Mandatory Face Coverings in Indoor Public Spaces
On November 24, 2020, the Province passed Ministerial Order No. M425/2020 requiring face coverings to be worn in “indoor public spaces” as defined in the Order. Indoor public spaces include retail businesses, restaurants, common areas of office buildings, city halls, community and recreation centres, and libraries.
Face coverings, defined as masks or tightly woven fabrics that cover the nose and mouth, must be worn in indoor public spaces by all British Columbians, 12 years and older, subject to a few exceptions:
- those who cannot put on or remove a mask without the assistance of others are exempt, along with those who cannot wear a mask due to psychological, behavioral or health conditions, or physical, cognitive or mental impairment;
- masks are not required while inside a courtroom or a vehicle on a ferry; and
- masks may be removed temporarily in indoor public places:
- to identify the individual wearing the mask;
- to consume food or beverage at a location designated for that purpose;
- while participating in a sport or fitness activity in a sport facility; or
- while receiving a personal or health service that requires the mask to be removed.
These measures have been introduced, of course, in response to the COVID-19 pandemic, and to give police officers the tools necessary to enforce the mask mandate, as recommended by the Provincial Health Officer.
Effective immediately, anyone without a mask in an indoor public place, and anyone who refuses to comply with the direction of an “enforcement officer”, including the direction to leave the space, or who responds with abusive or belligerent behaviour, may be subject to a fine. The Order defines “enforcement officer” as having “the same meaning as in the Violation Ticket Administration and Fines Regulation with respect to a person in a designated class of persons with the authority to issue a ticket in relation to the provisions of this order”. Accordingly, only police officers may issue fines at this time, as they are the only authorized enforcement officers in respect of the Emergency Program Act pursuant to regulations made under the Offence Act (Violation Ticket Administration and Fines Regulation, Schedule 1, Column 2, (c.1)). However, if Order M425/2020 is added, by regulation, to the list of orders in Schedule 2 of the Covid-19 Related Measures Act, then the class of enforcement officers may be expanded to include conservation officers, liquor inspectors and cannabis inspectors.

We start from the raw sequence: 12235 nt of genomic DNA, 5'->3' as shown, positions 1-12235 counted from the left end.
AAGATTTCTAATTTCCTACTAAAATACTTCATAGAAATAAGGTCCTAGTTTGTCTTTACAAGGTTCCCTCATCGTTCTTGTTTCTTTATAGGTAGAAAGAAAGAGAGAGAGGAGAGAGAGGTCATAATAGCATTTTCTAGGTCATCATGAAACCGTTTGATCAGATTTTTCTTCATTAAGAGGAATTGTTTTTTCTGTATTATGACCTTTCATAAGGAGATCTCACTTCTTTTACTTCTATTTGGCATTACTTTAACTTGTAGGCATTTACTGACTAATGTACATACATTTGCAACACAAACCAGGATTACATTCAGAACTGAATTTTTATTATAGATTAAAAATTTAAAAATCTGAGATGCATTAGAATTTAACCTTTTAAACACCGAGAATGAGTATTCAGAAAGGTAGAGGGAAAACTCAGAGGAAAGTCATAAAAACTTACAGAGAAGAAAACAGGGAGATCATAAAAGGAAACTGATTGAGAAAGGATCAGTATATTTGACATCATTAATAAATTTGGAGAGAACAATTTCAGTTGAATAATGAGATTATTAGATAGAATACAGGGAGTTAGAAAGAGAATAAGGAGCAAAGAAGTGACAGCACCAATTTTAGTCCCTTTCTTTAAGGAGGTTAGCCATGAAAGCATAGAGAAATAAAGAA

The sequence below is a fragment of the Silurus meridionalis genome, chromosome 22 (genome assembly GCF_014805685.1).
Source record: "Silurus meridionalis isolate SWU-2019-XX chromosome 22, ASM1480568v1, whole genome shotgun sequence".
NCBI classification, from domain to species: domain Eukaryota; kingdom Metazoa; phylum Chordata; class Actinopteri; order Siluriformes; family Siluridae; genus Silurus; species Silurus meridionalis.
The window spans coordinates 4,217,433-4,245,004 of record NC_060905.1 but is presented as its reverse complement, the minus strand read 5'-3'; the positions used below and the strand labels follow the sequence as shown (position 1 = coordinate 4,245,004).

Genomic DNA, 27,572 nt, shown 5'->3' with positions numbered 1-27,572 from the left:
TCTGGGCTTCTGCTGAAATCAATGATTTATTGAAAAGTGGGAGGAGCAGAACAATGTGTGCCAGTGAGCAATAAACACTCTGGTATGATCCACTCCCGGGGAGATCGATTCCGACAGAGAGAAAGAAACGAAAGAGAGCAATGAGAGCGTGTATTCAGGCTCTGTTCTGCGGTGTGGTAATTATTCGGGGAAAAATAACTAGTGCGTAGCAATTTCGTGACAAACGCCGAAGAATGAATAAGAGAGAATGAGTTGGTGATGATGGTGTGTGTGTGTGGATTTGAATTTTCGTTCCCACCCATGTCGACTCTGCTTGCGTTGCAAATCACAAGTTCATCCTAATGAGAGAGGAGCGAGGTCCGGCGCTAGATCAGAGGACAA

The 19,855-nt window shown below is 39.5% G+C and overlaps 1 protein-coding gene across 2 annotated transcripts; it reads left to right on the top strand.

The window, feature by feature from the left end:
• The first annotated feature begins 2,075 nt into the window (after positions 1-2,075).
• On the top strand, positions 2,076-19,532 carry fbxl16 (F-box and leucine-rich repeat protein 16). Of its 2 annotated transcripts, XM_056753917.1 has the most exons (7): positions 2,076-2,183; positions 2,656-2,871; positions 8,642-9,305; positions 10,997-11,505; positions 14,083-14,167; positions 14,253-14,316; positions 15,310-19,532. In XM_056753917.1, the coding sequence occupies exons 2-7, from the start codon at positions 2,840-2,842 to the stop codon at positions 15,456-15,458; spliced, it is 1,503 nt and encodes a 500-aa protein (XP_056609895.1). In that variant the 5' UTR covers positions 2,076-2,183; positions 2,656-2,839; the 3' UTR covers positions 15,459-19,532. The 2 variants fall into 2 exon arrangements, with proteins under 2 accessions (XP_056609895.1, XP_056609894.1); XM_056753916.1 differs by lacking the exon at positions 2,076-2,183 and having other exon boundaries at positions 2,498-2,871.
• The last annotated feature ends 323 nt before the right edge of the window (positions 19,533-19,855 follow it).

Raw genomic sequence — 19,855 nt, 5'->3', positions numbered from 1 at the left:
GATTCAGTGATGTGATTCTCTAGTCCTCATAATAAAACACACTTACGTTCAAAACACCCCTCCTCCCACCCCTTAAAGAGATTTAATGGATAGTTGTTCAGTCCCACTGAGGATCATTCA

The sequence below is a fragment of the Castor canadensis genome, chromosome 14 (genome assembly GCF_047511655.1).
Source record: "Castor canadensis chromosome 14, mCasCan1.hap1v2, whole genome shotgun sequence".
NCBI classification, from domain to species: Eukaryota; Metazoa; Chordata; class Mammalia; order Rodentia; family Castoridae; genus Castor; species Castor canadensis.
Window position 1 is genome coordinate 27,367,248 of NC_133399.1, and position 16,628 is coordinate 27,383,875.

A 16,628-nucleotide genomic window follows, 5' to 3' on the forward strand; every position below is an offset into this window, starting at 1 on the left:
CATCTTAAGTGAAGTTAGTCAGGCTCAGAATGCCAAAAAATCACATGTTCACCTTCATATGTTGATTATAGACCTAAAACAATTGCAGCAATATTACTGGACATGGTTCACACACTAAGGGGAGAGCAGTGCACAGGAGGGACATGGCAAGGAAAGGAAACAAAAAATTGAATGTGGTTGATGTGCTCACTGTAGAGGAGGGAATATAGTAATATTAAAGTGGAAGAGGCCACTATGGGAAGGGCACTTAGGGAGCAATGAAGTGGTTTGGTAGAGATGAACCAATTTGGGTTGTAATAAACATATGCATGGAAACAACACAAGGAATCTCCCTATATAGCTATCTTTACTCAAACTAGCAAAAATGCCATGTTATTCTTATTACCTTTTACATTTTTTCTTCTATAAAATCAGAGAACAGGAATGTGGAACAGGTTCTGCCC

Ministerial Order M082/2020 remains in effect, setting out the role of bylaw enforcement officers to “provide assistance”. Order M082/2020 specifically states that bylaw enforcement officers cannot issue fines under the Public Health Act (and by extension, provincial health orders), and it does not grant any enforcement powers under the Emergency Program Act. Consistent with this, the public has been asked to contact their local government’s bylaw office to report non-emergency contraventions of this mask order. Bylaw enforcement officers may follow-up on reported concerns, and engage police departments and WorkSafe BC as necessary.
There is currently no published authority which includes bylaw officers in the class of enforcement officers that may issue fines under the new indoor mask rule; however, the Violation Ticket Administration and Fines Regulation was briefly amended in April 2020 to permit bylaw officers to issue tickets under the “Local Authorities and Essential Goods and Supplies (COVID-19) Order, MO 84/2020” and the “Prohibition on Unconscionable Prices for Essential Goods and Supplies (COVID-19) Order, MO 115/2020” (note that these powers were repealed in August 2020). Given this precedent, it is possible that another amendment to the Violation Ticket Administration and Fines Regulation could be issued to permit bylaw officers to issue tickets to enforce this new indoor mask rule as well.
Learn more about Order No. M425 at: https://news.gov.bc.ca/releases/2020EMBC0061-001960
Amy O’Connor, Elizabeth Anderson, & Michael Moll